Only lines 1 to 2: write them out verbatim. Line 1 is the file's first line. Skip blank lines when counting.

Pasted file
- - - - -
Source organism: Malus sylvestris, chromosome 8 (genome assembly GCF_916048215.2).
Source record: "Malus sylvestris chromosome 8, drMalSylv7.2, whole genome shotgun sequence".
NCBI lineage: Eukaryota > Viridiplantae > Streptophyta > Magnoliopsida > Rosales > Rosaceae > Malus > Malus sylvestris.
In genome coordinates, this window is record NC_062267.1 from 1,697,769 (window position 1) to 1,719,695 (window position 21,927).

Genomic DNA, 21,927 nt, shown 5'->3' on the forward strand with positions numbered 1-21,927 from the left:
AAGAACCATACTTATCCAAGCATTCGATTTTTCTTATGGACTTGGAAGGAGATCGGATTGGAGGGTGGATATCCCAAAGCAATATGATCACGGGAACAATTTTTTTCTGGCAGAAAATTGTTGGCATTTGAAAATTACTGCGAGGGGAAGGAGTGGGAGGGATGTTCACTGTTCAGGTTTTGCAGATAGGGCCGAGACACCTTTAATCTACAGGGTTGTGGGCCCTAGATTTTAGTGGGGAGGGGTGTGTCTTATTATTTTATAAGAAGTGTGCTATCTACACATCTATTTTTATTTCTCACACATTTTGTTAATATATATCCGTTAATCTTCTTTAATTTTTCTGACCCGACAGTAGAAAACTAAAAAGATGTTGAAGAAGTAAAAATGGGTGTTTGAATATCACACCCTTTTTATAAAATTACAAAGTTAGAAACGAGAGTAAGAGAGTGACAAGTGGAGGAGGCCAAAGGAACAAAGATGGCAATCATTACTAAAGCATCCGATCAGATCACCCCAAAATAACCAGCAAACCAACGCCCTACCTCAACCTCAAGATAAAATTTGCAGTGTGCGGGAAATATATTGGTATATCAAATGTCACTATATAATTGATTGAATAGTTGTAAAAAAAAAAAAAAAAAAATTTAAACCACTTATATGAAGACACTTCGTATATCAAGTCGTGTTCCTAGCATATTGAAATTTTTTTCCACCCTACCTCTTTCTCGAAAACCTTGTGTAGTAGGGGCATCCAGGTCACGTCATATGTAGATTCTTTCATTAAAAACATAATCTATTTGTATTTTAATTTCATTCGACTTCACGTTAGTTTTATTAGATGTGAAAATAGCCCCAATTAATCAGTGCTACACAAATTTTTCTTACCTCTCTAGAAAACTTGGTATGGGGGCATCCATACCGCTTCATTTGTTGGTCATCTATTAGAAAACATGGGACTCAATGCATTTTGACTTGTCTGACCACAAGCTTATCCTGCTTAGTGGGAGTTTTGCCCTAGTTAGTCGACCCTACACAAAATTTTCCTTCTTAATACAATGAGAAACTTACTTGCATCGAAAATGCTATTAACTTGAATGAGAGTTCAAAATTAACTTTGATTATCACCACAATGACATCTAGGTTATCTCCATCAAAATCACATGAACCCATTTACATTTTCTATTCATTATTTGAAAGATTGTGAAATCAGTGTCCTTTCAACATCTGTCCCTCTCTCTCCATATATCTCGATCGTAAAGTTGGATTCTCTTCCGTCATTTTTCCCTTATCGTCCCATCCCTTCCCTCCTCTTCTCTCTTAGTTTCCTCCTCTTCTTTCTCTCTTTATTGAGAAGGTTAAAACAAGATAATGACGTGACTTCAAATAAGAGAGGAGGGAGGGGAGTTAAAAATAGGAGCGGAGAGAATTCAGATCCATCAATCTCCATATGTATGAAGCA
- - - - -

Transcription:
Source organism: Malus sylvestris, chromosome 8 (genome assembly GCF_916048215.2).
Source record: "Malus sylvestris chromosome 8, drMalSylv7.2, whole genome shotgun sequence".